The loud class bells that announced the transitions between classes across campus during the 2019-2020 school year are now gone. According to Rajesh Mundra, Dean of Studies and Instructor in Biology, the change was made due to inconsistencies in the bells across campus and feedback from faculty members.
“This year, we started to recognize that class bells are really inconsistent around campus—some buildings have them, other buildings don’t. Some buildings where the class bells go off, they go off really loudly, and it’s kind of like a shock. In others, it feels a little bit more natural. So we just wanted to try not having class bells in our regular schedule,” said Mundra.
Mundra continued, “We heard from faculty on both sides, some were like that’s such a better way to sort of end class instead of like a jolt, and other teachers said that they actually like that structure, and we like the signal because sometimes I get lost with what I am talking about and get lost with time. We just decided to try without class bells to see how it would go.”
While the Dean of Studies office has not heard huge opposition against the removal of class bells from faculty, they have made efforts to address possible difficulties from the absence of class bells, such as offering clocks in classrooms to faculty.
“I think where it gets difficult is if faculty don’t end class on time, then I have heard that it makes it more challenging for students to make it to their next class. So, I think that I have heard a couple of just feelings of frustration around that. We have offered to any faculty if they would like to get a clock in their classroom or some sort of reminder when class will end. They can have their own internal alarm in class—they can do that—and a couple of people took us up on that, and did get clocks,” said Mundra.
Some faculty have shown positive reactions to the withdrawal of class bells, as they have often disrupted the flow of class discussions and prompted students to start packing up. They have stated that the removal of class bells has allowed for a more respectful ending of classes, according to Mundra.
“I have also heard of faculty saying that it’s nice not to have bells, it’s just kind of a smoother way to end class, especially if somebody is in the middle of a discussion, or making a point. I think in the past when the bell rang, even if there was a discussion going on, people would start to put their bookbag on and stuff like that because they knew it was the end,” said Mundra.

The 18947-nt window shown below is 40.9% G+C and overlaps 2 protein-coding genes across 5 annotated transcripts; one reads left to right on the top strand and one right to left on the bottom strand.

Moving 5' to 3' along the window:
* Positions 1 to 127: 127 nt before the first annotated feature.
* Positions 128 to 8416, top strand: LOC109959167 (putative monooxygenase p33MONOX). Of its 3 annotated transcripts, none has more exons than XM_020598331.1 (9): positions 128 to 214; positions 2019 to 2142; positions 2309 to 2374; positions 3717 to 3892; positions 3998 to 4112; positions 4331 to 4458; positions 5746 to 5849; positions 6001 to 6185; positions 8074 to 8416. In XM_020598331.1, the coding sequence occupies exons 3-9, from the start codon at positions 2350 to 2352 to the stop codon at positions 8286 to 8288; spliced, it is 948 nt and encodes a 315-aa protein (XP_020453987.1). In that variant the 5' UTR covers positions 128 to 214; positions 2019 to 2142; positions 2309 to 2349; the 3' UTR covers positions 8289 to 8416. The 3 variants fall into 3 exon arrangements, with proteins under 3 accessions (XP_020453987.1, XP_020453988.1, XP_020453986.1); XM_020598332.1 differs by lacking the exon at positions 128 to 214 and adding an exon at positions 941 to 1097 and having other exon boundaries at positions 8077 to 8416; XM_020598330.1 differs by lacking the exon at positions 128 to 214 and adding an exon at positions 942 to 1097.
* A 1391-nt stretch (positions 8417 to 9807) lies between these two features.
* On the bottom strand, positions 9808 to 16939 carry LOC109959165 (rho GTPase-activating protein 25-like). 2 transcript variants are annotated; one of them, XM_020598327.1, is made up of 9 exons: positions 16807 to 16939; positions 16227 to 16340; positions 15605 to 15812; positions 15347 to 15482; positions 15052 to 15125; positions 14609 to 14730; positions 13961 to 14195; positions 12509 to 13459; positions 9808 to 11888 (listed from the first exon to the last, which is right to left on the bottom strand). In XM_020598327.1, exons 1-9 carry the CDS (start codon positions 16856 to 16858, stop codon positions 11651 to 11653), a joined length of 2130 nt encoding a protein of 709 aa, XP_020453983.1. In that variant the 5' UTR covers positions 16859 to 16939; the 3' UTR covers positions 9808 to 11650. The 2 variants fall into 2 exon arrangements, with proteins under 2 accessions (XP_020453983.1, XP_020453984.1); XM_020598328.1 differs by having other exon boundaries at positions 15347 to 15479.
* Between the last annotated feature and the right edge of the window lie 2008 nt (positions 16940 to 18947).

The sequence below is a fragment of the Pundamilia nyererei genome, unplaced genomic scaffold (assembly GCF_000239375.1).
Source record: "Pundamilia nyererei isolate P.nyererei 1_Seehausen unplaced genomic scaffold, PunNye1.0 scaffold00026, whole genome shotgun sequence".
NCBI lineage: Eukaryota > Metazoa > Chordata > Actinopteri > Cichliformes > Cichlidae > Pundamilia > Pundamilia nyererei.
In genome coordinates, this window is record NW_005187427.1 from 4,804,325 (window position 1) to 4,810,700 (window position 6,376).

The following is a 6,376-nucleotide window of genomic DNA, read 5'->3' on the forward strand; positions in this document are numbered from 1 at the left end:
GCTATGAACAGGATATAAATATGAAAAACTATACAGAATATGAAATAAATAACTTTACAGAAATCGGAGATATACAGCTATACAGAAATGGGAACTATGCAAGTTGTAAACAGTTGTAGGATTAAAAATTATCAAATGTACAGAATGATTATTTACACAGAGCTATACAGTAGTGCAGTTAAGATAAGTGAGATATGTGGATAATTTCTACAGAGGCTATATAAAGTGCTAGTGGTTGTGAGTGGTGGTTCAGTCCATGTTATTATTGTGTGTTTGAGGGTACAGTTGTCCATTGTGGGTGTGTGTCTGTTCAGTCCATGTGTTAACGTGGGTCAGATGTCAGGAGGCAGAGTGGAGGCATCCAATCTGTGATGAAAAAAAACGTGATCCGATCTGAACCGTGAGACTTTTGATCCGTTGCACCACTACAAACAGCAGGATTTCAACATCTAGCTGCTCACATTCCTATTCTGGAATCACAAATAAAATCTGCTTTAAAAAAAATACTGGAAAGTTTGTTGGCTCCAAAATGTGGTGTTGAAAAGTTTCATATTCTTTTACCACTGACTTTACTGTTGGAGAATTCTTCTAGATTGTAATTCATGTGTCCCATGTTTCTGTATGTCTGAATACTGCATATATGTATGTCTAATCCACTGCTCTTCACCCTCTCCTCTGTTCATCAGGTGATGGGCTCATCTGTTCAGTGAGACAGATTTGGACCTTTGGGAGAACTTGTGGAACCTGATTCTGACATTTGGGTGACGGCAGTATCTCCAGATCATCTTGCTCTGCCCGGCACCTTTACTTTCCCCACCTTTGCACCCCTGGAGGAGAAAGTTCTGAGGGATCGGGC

Patrick Reilly, Instructor in English, also found that class bells are disruptive and agreed with the change. Reilly reported feeling confident in managing class time even without class bells.
“They’re kind of loud, too much noise to direct where I’m going… I feel pretty confident in managing time [without the class bells],” said Reilly.
Other teachers, such as Elizabeth Meyer, Instructor in Classics and Chair in World Languages, gave neutral opinions regarding class bells, with no particular preference. Unaware of the reason behind the decision at the time of the interview, Meyer believed she did not have sufficient information to have a defined position.
“Class bells sometimes interrupted class. This year, my phone alarm interrupts class about as often as the bells did… I don’t understand the decision, so I don’t feel I have enough information to agree or disagree,” said Meyer.
Angela Chen ’23 also felt indifferent towards the change, but was initially surprised about the removal of class bells.
“To be honest, I guess I’m a little bit surprised that the bells are being removed because classrooms usually have bells… I don’t have an opinion on class bells. I think they were helpful because they reminded us when class starts but I didn’t see the point of why they would get rid of it. Usually, I would be going to a different class in a different building, and you wouldn’t be able to hear the bells outside when you’re walking to class anyway,” said Chen.
Nolan Goldthwaite ’22 believed that class bells do not have a large impact on the duration of classes and preferred the absence of bells.
“Honestly, I think teachers are going to hold class over a bell or not no matter what. I had times where a bell would ring and the teacher would say ‘Hey, give me a couple more minutes’ and you stay because you’re not going to leave your teacher. But now, because there is no bell, there is no hard interruption in the class so you don’t realize the teacher is going over and you stay more engaged. You’re not packing your bag while they’re going over something that might be important. So yes, I think without bells is better,” said Goldthwaite.
John Latham ’23 shared a similar sentiment as Goldthwaite and believed class bells were unnecessary. Latham also felt that class bells created a slightly more stressful atmosphere, with its contrast of free time and class time.
“The bells were a little unnecessary because people, for the most part, either had a good concept of when their classes were or knew their time frames for how long a class would be, so they didn’t really need the bells because of their phones… I think the anticipation of the start of class was a little stressful with the bell—just a little bit, because it sharply contrasts the difference between free time and class time, while it’s more of a merge now. It’s more of the teacher’s responsibility to merge the class into a learning environment, rather than free time,” said Latham.